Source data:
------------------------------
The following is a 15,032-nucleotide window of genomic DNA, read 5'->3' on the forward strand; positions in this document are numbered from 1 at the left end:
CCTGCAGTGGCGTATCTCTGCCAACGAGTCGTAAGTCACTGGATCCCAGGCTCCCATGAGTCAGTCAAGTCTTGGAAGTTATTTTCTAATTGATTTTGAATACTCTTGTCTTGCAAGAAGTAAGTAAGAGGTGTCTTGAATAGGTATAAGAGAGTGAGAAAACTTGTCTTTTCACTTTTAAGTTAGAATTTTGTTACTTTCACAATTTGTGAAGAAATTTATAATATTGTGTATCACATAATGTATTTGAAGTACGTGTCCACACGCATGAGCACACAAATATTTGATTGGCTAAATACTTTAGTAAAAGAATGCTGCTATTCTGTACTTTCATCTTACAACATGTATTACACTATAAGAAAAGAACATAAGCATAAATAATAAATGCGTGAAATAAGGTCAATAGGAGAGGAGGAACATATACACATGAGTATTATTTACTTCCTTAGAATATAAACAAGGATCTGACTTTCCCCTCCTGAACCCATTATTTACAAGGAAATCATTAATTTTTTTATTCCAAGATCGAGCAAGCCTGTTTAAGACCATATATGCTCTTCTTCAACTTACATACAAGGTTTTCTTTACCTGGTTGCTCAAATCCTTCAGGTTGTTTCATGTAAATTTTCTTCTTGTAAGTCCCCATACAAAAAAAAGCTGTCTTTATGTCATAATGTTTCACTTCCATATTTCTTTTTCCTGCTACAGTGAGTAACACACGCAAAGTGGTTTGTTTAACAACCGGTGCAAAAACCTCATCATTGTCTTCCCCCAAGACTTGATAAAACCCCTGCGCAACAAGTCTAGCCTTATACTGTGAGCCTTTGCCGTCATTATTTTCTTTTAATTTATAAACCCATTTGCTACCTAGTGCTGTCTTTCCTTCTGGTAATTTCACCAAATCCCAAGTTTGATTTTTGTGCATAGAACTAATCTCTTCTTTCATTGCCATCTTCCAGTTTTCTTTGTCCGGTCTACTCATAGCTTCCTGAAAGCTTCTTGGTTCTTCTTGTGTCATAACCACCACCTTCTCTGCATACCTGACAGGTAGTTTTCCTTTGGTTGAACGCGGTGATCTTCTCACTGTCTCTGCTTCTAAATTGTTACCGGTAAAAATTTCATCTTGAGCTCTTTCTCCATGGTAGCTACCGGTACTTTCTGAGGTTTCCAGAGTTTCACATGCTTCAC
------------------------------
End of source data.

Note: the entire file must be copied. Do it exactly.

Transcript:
The following is a 15,032-nucleotide window of genomic DNA, read 5'->3' on the forward strand; positions in this document are numbered from 1 at the left end:
CCTGCAGTGGCGTATCTCTGCCAACGAGTCGTAAGTCACTGGATCCCAGGCTCCCATGAGTCAGTCAAGTCTTGGAAGTTATTTTCTAATTGATTTTGAATACTCTTGTCTTGCAAGAAGTAAGTAAGAGGTGTCTTGAATAGGTATAAGAGAGTGAGAAAACTTGTCTTTTCACTTTTAAGTTAGAATTTTGTTACTTTCACAATTTGTGAAGAAATTTATAATATTGTGTATCACATAATGTATTTGAAGTACGTGTCCACACGCATGAGCACACAAATATTTGATTGGCTAAATACTTTAGTAAAAGAATGCTGCTATTCTGTACTTTCATCTTACAACATGTATTACACTATAAGAAAAGAACATAAGCATAAATAATAAATGCGTGAAATAAGGTCAATAGGAGAGGAGGAACATATACACATGAGTATTATTTACTTCCTTAGAATATAAACAAGGATCTGACTTTCCCCTCCTGAACCCATTATTTACAAGGAAATCATTAATTTTTTTATTCCAAGATCGAGCAAGCCTGTTTAAGACCATATATGCTCTTCTTCAACTTACATACAAGGTTTTCTTTACCTGGTTGCTCAAATCCTTCAGGTTGTTTCATGTAAATTTTCTTCTTGTAAGTCCCCATACAAAAAAAAGCTGTCTTTATGTCATAATGTTTCACTTCCATATTTCTTTTTCCTGCTACAGTGAGTAACACACGCAAAGTGGTTTGTTTAACAACCGGTGCAAAAACCTCATCATTGTCTTCCCCCAAGACTTGATAAAACCCCTGCGCAACAAGTCTAGCCTTATACTGTGAGCCTTTGCCGTCATTATTTTCTTTTAATTTATAAACCCATTTGCTACCTAGTGCTGTCTTTCCTTCTGGTAATTTCACCAAATCCCAAGTTTGATTTTTGTGCATAGAACTAATCTCTTCTTTCATTGCCATCTTCCAGTTTTCTTTGTCCGGTCTACTCATAGCTTCCTGAAAGCTTCTTGGTTCTTCTTGTGTCATAACCACCACCTTCTCTGCATACCTGACAGGTAGTTTTCCTTTGGTTGAACGCGGTGATCTTCTCACTGTCTCTGCTTCTAAATTGTTACCGGTAAAAATTTCATCTTGAGCTCTTTCTCCATGGTAGCTACCGGTACTTTCTGAGGTTTCCAGAGTTTCACATGCTTCAC